After successfully getting our resident visas stamped in our Passports last Friday, David, Chris, Katie, Mabel and I crowded into our Regional Coordinator Joanne’s truck and long time mission Liz Mach’s Rav 4 for the three hour drive north to Musoma for language school. David and I rode with Joanne who has been a lay missioner in Tanzania for over 25 years and for the first hour and half while driving through green fields dotted with mud huts with thatched roofs, we discussed the changes she has seen in Tanzania during her time here. She discussed what life was like in Tanzania while it was a socialist country, how the country has changed since the introduction of capitalism and how things are politically changing as people in Tanzania are starting to become more educated and are “finding their voice politically”. It was a very interesting conversation to say the least.
Halfway through the trip we stopped at a restaurant called the Seregeti Stopover, where we ate lunch and then traded cars. In Liz’s car the conversation was much lighter, most likely due to the fact that for the first 15 minutes of our drive together we got to pass through a small bit of the Serengeti where we all "oooohhhed and ahhhhed" over zebras, wildebeasts and baboons. Our mini safari was cut short though by a torrential downpour that seemed to pop up out of nowhere. There we were squeeling about Zebras (35 year experienced missioner included) when all of the sudden it felt like we were driving though a car wash. It was a very scary 5 minutes of driving, but then as quickly as it rolled in, the rain stopped and we had a peaceful uneventful drive the rest of the way to Musoma.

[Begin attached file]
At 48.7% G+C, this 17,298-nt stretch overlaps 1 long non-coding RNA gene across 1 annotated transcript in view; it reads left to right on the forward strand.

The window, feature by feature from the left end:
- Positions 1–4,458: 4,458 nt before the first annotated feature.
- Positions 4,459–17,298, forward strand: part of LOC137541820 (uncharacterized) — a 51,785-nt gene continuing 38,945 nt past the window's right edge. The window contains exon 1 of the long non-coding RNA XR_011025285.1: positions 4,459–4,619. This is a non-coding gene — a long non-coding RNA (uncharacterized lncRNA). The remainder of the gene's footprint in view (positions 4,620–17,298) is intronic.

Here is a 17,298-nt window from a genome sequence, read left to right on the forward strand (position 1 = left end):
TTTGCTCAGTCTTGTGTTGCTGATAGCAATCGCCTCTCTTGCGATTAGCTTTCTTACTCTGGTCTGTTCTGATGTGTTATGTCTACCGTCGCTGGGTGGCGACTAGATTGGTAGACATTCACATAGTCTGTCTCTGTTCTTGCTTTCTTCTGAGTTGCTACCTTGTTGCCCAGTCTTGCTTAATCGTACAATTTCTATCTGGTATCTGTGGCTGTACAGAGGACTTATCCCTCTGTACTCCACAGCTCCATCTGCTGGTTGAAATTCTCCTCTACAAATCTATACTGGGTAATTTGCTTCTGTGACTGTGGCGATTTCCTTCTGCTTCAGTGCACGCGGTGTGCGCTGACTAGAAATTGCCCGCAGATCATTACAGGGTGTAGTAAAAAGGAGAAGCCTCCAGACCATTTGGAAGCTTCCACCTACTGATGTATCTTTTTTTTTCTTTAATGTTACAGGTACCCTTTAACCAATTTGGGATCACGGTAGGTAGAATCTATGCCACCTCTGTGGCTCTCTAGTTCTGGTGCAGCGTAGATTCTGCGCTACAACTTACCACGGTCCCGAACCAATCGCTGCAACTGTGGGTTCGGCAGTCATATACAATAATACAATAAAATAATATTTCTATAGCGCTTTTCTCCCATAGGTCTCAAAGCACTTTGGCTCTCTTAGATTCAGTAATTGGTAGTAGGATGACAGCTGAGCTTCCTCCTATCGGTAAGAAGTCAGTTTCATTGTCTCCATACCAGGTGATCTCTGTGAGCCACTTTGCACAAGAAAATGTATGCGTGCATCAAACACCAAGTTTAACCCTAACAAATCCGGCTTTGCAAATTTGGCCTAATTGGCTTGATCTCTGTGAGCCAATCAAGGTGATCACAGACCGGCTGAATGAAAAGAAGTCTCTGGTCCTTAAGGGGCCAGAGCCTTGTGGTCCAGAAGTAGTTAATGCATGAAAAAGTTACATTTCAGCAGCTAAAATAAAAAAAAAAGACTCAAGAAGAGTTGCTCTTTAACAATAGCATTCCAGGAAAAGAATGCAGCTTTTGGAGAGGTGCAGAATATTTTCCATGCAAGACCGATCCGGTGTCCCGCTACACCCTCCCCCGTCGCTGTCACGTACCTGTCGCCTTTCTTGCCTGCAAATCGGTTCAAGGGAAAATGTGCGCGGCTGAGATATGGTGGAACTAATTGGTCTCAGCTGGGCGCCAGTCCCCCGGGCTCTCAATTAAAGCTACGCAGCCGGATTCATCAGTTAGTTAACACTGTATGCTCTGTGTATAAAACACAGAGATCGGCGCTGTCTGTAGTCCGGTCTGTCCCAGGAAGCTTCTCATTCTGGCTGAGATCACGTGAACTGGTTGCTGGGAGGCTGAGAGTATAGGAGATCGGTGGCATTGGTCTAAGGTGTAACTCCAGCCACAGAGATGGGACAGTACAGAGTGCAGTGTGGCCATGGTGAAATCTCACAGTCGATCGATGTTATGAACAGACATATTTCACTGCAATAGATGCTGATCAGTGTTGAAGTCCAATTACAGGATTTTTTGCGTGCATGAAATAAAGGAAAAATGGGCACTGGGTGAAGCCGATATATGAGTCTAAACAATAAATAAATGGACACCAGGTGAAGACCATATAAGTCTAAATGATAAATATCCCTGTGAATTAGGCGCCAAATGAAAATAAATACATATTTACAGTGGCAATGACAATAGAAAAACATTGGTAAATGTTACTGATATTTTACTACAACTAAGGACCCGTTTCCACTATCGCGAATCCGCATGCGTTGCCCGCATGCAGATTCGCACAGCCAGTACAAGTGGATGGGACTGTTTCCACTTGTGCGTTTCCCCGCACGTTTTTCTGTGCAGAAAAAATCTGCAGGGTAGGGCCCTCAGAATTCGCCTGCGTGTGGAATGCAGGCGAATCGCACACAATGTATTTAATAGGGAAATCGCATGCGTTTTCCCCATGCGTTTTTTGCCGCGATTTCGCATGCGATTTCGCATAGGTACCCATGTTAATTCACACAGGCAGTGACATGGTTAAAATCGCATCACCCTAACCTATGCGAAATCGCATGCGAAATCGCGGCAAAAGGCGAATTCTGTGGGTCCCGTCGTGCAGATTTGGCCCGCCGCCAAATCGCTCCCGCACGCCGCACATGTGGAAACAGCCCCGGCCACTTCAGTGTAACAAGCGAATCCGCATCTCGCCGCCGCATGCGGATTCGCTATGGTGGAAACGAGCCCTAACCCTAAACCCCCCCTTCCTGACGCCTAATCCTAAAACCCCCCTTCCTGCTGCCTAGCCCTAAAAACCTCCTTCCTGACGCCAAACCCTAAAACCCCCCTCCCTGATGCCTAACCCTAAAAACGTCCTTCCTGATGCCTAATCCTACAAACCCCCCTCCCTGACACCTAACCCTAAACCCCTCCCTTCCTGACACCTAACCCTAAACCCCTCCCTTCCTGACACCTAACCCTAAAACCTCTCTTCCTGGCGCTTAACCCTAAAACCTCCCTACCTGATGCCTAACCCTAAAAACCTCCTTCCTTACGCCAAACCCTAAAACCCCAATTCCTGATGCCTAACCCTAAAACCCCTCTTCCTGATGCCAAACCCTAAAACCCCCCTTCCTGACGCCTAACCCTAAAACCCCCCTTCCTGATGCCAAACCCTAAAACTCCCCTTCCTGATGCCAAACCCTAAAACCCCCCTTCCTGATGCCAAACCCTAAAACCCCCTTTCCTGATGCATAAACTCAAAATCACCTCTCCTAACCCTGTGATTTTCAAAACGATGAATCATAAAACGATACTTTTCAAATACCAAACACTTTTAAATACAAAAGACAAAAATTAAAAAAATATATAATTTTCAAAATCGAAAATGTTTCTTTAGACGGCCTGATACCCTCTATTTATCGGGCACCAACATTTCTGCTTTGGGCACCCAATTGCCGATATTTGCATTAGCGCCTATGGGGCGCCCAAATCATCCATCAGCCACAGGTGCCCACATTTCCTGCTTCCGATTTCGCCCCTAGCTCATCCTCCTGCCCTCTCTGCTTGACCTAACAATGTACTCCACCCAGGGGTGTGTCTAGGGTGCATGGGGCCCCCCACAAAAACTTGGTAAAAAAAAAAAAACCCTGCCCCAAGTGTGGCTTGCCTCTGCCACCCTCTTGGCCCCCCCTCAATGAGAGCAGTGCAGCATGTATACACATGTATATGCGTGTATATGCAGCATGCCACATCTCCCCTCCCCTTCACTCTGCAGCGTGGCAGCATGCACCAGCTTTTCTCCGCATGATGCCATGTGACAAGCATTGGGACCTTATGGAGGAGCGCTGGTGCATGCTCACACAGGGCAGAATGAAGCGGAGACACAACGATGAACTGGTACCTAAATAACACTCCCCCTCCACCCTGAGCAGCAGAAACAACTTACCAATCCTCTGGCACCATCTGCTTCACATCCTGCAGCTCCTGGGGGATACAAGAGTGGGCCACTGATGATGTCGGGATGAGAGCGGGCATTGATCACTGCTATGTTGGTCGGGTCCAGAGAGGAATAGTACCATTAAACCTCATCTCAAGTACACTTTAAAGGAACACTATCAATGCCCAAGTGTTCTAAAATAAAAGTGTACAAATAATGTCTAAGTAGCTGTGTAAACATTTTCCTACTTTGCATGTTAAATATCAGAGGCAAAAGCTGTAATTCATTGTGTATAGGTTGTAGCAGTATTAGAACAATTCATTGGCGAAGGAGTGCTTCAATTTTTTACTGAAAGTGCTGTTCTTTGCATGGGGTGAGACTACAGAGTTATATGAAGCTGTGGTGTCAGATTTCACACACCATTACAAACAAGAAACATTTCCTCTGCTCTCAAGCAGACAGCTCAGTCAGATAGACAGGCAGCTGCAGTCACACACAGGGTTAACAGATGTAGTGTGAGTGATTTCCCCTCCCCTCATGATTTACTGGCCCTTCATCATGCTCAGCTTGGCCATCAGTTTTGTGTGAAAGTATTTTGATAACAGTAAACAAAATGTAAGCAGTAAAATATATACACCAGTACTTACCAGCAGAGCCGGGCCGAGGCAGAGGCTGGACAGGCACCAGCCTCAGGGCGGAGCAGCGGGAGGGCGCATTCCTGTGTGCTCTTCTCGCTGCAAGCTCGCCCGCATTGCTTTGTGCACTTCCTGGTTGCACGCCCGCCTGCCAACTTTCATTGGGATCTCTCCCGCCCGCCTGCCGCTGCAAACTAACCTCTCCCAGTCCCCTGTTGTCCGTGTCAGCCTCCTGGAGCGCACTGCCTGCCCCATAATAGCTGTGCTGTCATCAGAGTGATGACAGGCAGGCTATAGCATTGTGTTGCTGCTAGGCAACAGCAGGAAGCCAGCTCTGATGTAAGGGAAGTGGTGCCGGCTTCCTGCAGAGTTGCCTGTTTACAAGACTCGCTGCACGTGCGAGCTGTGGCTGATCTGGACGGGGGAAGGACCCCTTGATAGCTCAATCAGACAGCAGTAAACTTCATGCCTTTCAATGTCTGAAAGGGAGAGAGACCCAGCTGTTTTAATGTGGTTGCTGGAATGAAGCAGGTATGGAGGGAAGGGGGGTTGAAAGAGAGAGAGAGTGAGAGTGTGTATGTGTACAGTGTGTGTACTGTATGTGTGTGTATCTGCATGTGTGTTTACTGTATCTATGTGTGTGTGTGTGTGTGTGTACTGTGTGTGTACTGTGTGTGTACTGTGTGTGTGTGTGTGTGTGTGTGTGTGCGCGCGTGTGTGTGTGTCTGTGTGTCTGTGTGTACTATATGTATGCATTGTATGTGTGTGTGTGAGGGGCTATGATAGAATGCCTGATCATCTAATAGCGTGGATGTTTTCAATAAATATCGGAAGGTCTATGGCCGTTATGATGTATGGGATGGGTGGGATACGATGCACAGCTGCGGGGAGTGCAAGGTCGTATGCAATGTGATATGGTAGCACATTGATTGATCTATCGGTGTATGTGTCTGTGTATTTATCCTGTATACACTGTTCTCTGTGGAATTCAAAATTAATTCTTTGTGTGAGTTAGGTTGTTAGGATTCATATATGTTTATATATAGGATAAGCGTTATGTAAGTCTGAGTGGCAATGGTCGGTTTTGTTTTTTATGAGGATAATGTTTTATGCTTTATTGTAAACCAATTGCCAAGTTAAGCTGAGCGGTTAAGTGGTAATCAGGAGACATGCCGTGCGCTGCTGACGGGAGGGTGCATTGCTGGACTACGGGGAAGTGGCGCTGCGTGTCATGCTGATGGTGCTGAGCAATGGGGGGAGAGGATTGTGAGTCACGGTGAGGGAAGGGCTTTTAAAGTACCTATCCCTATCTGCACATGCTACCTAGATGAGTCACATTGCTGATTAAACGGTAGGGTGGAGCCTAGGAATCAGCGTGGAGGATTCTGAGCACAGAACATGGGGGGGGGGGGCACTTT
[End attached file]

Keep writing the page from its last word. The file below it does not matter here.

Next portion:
Since then we’ve spent the last week in classrooms repeating things like“This bug is a mosquito (Huyu mdudu ni mbu) and “This bug is not a mosquito” (Huyu mdudu si mbu). I know it probably sounds boring, but classes are great and we get through a lot of material quickly since the classroom ratios are 3 students per teacher. This ends up being a blessing and a curse as you get all the attention that you might ever want or need in the classroom but you also can’t avoid having to constantly participate. We both cannot believe how much we have learned in a week.
For the next three months we will be living in the dorms in the language school with other students from around the world. It has been very fun experience so far, playing tennis in afternoon with one dead tennis ball and racquets older than we are, watching movies, playing games and drinking beer in the common room and reading A LOT. Meeting the other students has been enjoyable as well. One of our favorite people so far aside from our other MKLM people is a nun named Sister Susan from Chad who loves watching soap operas. David especially likes practicing his French with her. (As if practicing Swahili all day isn’t enough for him)
Language school has actually been quite pleasant so far. The 5 hours of lessons per day can at times be grueling, but we know that they are important. Please pray that we continue to grow in our Swahili language skill as this will make the biggest difference in how well we will eventually be able to connect with the people of Tanzania.